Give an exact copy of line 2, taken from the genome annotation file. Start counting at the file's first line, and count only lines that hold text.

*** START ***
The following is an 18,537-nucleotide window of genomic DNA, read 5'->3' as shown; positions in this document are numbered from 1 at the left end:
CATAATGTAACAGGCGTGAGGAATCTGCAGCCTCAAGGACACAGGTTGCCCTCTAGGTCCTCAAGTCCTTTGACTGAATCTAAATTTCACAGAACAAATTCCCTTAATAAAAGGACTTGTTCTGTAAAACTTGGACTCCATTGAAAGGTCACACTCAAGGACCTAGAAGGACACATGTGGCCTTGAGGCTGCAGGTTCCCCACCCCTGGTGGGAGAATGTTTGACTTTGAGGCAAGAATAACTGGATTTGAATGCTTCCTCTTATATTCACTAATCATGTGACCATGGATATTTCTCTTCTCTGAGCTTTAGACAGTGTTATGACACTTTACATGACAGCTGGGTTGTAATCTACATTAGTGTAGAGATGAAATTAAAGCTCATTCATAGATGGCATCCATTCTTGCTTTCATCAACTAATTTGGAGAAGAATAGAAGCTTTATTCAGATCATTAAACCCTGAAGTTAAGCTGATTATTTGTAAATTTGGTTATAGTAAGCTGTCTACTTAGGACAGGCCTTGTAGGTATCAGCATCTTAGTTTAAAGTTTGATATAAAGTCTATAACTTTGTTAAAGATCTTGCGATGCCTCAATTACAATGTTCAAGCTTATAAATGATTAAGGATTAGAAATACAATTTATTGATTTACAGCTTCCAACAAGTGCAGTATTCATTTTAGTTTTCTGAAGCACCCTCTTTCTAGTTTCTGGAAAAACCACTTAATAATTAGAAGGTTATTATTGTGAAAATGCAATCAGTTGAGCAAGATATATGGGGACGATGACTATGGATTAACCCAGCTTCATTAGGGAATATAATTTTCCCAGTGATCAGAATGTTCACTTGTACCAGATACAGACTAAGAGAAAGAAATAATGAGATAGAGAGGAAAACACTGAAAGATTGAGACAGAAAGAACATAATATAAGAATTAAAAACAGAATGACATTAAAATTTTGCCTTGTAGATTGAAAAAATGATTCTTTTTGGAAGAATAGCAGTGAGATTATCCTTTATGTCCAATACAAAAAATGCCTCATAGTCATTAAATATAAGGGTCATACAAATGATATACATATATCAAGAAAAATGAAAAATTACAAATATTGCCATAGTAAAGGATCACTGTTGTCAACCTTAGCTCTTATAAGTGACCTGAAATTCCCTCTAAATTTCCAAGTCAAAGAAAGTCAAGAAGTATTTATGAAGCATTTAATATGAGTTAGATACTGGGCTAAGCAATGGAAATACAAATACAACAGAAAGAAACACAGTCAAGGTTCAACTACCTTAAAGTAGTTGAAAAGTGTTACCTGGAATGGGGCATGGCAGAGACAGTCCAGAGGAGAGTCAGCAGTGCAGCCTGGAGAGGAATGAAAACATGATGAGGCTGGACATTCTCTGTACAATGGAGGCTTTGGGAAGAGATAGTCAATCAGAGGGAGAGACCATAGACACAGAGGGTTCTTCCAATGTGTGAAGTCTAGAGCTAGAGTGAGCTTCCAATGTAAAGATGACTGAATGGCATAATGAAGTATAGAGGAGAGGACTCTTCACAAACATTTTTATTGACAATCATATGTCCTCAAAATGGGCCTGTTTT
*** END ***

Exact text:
CATAATGTAACAGGCGTGAGGAATCTGCAGCCTCAAGGACACAGGTTGCCCTCTAGGTCCTCAAGTCCTTTGACTGAATCTAAATTTCACAGAACAAATTCCCTTAATAAAAGGACTTGTTCTGTAAAACTTGGACTCCATTGAAAGGTCACACTCAAGGACCTAGAAGGACACATGTGGCCTTGAGGCTGCAGGTTCCCCACCCCTGGTGGGAGAATGTTTGACTTTGAGGCAAGAATAACTGGATTTGAATGCTTCCTCTTATATTCACTAATCATGTGACCATGGATATTTCTCTTCTCTGAGCTTTAGACAGTGTTATGACACTTTACATGACAGCTGGGTTGTAATCTACATTAGTGTAGAGATGAAATTAAAGCTCATTCATAGATGGCATCCATTCTTGCTTTCATCAACTAATTTGGAGAAGAATAGAAGCTTTATTCAGATCATTAAACCCTGAAGTTAAGCTGATTATTTGTAAATTTGGTTATAGTAAGCTGTCTACTTAGGACAGGCCTTGTAGGTATCAGCATCTTAGTTTAAAGTTTGATATAAAGTCTATAACTTTGTTAAAGATCTTGCGATGCCTCAATTACAATGTTCAAGCTTATAAATGATTAAGGATTAGAAATACAATTTATTGATTTACAGCTTCCAACAAGTGCAGTATTCATTTTAGTTTTCTGAAGCACCCTCTTTCTAGTTTCTGGAAAAACCACTTAATAATTAGAAGGTTATTATTGTGAAAATGCAATCAGTTGAGCAAGATATATGGGGACGATGACTATGGATTAACCCAGCTTCATTAGGGAATATAATTTTCCCAGTGATCAGAATGTTCACTTGTACCAGATACAGACTAAGAGAAAGAAATAATGAGATAGAGAGGAAAACACTGAAAGATTGAGACAGAAAGAACATAATATAAGAATTAAAAACAGAATGACATTAAAATTTTGCCTTGTAGATTGAAAAAATGATTCTTTTTGGAAGAATAGCAGTGAGATTATCCTTTATGTCCAATACAAAAAATGCCTCATAGTCATTAAATATAAGGGTCATACAAATGATATACATATATCAAGAAAAATGAAAAATTACAAATATTGCCATAGTAAAGGATCACTGTTGTCAACCTTAGCTCTTATAAGTGACCTGAAATTCCCTCTAAATTTCCAAGTCAAAGAAAGTCAAGAAGTATTTATGAAGCATTTAATATGAGTTAGATACTGGGCTAAGCAATGGAAATACAAATACAACAGAAAGAAACACAGTCAAGGTTCAACTACCTTAAAGTAGTTGAAAAGTGTTACCTGGAATGGGGCATGGCAGAGACAGTCCAGAGGAGAGTCAGCAGTGCAGCCTGGAGAGGAATGAAAACATGATGAGGCTGGACATTCTCTGTACAATGGAGGCTTTGGGAAGAGATAGTCAATCAGAGGGAGAGACCATAGACACAGAGGGTTCTTCCAATGTGTGAAGTCTAGAGCTAGAGTGAGCTTCCAATGTAAAGATGACTGAATGGCATAATGAAGTATAGAGGAGAGGACTCTTCACAAACATTTTTATTGACAATCATATGTCCTCAAAATGGGCCTGTTTT